Can Checking Skin Temperature Help Prevent Diabetic Neuropathic Ulceration?

David G. Armstrong DPM MD PhD
8/9/13 | 4172 reads | 1 comments
Monitoring skin temperature can be an effective method of predicting and preventing diabetic neuropathic foot ulceration, according to a recent study. Read More.

DFU Research Funding Gaps: 'A Clear And Present Medical And Fiscal Calamity'

David G. Armstrong DPM MD PhD
7/12/13 | 2110 reads | 1 comments
Although diabetes takes a costly toll, literally and figuratively, on the foot and ankle, there is a stunning gap in lower extremity diabetes research funding.1 Our recent study, published in Diabetes Care, examined U.S. National Institutes of Health funding for diabetes and diabetic foot ulcers. Our research revealed total spending of $7.1 billion in funding for overall diabetes research from 2002 to 2011 with only $11.8 million, or 0.17 percent, reserved for research on diabetic foot ulcers. As we note in the study, this is a 604-fold disparity. Read More.

Study Shows One-Third Of Patients With Severe PAD And DFUs Die Without Revascularization

David G. Armstrong DPM MD PhD
6/21/13 | 2068 reads | 0 comments
A recent study published in the European Journal of Vascular and Endovascular Surgery shows that without revascularization, a significant number of patients with severe peripheral arterial disease will die before their diabetic foot ulcers heal.1 Read More.

Should Patients With Diabetic Peripheral Neuropathy Do Weightbearing Exercise?

David G. Armstrong DPM MD PhD
3/13/13 | 3296 reads | 0 comments
Podiatric physicians can face a dilemma of whether patients with diabetic peripheral neuropathy can exercise due to insensitive feet. A recent study in The Foot says neuropathic patients can participate in some monitored exercise.1 Read More.

When Offloading Devices Are Harder To Remove, Are Wounds Easier To Heal?

David G. Armstrong DPM MD PhD
1/22/13 | 2623 reads | 0 comments
Here's an intriguing meta-analysis from a team in Adelaide in South Australia. In a recently published study in Diabetes/Metabolism Research and Reviews, Morona and colleagues compared different offloading devices for neuropathic foot ulcers in patients with diabetes.1 The researchers searched medical bibliographic databases, the Internet and reference lists from January 1966 to May 2012. They focused on systematic reviews and controlled studies comparing the use of different offloading devices. Read More.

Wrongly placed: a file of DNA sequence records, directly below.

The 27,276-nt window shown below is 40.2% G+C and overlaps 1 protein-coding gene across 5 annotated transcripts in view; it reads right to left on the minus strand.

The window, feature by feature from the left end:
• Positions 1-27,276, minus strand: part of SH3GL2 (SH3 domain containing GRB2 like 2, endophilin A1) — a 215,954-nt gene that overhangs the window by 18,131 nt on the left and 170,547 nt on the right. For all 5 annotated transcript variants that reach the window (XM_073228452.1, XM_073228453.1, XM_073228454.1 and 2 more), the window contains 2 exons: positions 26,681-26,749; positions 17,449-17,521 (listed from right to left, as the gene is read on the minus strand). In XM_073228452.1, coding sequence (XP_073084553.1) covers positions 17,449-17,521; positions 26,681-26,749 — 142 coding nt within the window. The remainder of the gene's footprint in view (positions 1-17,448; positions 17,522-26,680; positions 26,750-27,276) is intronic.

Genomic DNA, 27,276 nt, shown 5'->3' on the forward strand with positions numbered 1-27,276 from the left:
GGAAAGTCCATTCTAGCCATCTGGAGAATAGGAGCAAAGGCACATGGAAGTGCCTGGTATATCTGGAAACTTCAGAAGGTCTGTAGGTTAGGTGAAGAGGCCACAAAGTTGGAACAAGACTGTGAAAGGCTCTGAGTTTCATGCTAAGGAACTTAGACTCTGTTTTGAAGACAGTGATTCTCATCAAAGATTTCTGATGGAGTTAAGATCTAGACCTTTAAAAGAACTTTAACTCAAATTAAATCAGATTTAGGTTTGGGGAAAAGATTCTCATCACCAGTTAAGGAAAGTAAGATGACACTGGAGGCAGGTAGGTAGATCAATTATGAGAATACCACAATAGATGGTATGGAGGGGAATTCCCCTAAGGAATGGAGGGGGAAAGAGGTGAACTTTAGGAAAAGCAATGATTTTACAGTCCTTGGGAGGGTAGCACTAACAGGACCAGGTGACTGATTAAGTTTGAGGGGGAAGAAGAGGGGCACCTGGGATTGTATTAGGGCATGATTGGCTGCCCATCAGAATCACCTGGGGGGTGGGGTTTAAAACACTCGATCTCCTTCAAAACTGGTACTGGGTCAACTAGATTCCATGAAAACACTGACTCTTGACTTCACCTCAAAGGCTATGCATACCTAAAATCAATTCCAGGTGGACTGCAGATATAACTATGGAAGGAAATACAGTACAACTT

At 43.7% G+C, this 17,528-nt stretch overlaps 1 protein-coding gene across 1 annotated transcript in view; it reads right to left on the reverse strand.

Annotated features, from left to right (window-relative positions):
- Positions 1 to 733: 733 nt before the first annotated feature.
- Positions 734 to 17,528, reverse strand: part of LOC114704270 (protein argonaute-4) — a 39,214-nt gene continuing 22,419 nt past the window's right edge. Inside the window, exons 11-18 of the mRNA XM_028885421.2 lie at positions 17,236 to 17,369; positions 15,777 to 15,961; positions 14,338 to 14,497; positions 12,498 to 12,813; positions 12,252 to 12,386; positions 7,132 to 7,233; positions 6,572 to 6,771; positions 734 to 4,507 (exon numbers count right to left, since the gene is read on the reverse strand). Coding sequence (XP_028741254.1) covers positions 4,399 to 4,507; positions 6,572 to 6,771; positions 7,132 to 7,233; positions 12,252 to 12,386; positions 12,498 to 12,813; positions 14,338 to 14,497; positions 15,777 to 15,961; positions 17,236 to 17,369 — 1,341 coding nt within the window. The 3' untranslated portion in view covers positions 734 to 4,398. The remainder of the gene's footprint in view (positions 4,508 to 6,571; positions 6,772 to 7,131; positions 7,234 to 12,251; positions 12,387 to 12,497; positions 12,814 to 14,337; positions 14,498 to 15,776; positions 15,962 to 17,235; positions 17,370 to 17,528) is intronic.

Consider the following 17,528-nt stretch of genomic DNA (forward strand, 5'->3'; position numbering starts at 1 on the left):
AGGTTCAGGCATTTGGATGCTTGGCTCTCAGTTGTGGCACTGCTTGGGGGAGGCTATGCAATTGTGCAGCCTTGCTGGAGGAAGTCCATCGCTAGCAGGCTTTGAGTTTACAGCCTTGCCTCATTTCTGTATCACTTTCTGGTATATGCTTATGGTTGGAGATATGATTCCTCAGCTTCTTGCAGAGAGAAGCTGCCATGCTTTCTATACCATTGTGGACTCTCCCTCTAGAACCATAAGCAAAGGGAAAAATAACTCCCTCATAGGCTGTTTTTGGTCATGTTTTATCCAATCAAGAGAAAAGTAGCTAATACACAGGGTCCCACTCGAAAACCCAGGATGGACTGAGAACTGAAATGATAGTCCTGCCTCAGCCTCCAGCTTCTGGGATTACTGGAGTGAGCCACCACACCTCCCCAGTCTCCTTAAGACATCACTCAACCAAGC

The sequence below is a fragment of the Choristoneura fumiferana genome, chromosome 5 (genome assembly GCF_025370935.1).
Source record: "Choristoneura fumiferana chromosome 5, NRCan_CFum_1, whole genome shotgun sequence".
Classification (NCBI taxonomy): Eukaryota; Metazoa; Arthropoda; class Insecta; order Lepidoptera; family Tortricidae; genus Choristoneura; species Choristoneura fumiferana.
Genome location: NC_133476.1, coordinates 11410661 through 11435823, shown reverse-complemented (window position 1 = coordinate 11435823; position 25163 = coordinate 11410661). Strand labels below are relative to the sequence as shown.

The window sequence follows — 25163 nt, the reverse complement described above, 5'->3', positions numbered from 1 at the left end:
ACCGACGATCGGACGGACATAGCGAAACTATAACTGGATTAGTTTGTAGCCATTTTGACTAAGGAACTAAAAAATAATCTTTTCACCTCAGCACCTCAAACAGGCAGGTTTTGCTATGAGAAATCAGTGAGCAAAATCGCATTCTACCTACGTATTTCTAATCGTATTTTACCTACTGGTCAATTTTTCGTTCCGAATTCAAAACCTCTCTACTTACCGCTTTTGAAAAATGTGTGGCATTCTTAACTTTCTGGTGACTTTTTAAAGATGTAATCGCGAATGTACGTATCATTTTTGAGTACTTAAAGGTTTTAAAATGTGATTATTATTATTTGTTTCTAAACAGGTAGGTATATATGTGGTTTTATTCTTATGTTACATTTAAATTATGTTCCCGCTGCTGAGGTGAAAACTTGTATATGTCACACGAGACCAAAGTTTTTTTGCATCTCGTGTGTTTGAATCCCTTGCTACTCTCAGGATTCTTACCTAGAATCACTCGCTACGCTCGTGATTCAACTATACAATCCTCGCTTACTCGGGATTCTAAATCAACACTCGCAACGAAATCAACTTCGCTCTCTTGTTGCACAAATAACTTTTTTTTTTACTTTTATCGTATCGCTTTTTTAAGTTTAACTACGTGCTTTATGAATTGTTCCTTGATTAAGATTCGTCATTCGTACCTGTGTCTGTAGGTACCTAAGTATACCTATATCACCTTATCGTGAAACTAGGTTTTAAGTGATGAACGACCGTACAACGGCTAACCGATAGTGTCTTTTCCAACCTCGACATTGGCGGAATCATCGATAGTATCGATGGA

Should We Revisit Accepted Endpoints In The Studies Of Modalities For Wound Healing?

David G. Armstrong DPM MD PhD
11/15/12 | 3254 reads | 0 comments
Despite the high cost and potentially grave complications of chronic cutaneous ulcers, the Food and Drug Administration (FDA) has not approved a new drug therapy for such ulcers in over a decade. Indeed, the mortality rate of chronic ulcers can eclipse that of many cancers. This begs the question: Should we apply the endpoints researchers use for drugs in cancer studies in a similar fashion to studies of modalities for chronic cutaneous ulcers? Read More.

Emphasizing a Proactive Multidisciplinary Approach To The Combination Of Neuropathic Ulcers And Peripheral Arterial Disease

David G. Armstrong DPM MD PhD
10/24/12 | 2970 reads | 0 comments
Joe Mills, MD, and I, along with many of our colleagues, have been struck with how our population has changed but our methods (and language) have not. We discussed this previously in a dendrogram (cluster analysis) from a study I co-authored with Lavery and Peters in 2008. (see ). Read More.

Emphasizing The Study Of Human Motion To Improve Patient Outcomes

David G. Armstrong DPM MD PhD
8/24/12 | 2625 reads | 0 comments
We are pleased to announce the formation of the Interdisciplinary Consortium on Advanced Motion Performance (iCAMP) at the University of Arizona. This consortium will be lead by Bijan Najafi, PhD, a biomedical engineer and renowned expert on human motion. Comprised of teams from podiatric and vascular surgery, orthopedics, nursing, geriatrics, anthropology and engineering, iCAMP researchers will be studying physical activity patterns, gait parameters and three-dimensional joint structures through high-tech sensors that are embedded in shirts, socks, straps and patches worn by patients. Read More.

Expanding The Use Of NPWT Beyond DFUs: What The Literature Reveals

David G. Armstrong DPM MD PhD
5/22/12 | 3216 reads | 1 comments
Recently, the use of NPWT has expanded beyond the treatment of diabetic foot ulcers. Negative pressure wound therapy improves the take of split-thickness skin grafts by acting as a bolster and preventing an accumulation of fluid beneath the graft site.1 In 2004, Moisidis and co-workers found that the quality of take for split-thickness skin grafts subjected to NPWT was qualitatively improved in 50 percent of the cases they studied.2 Read More.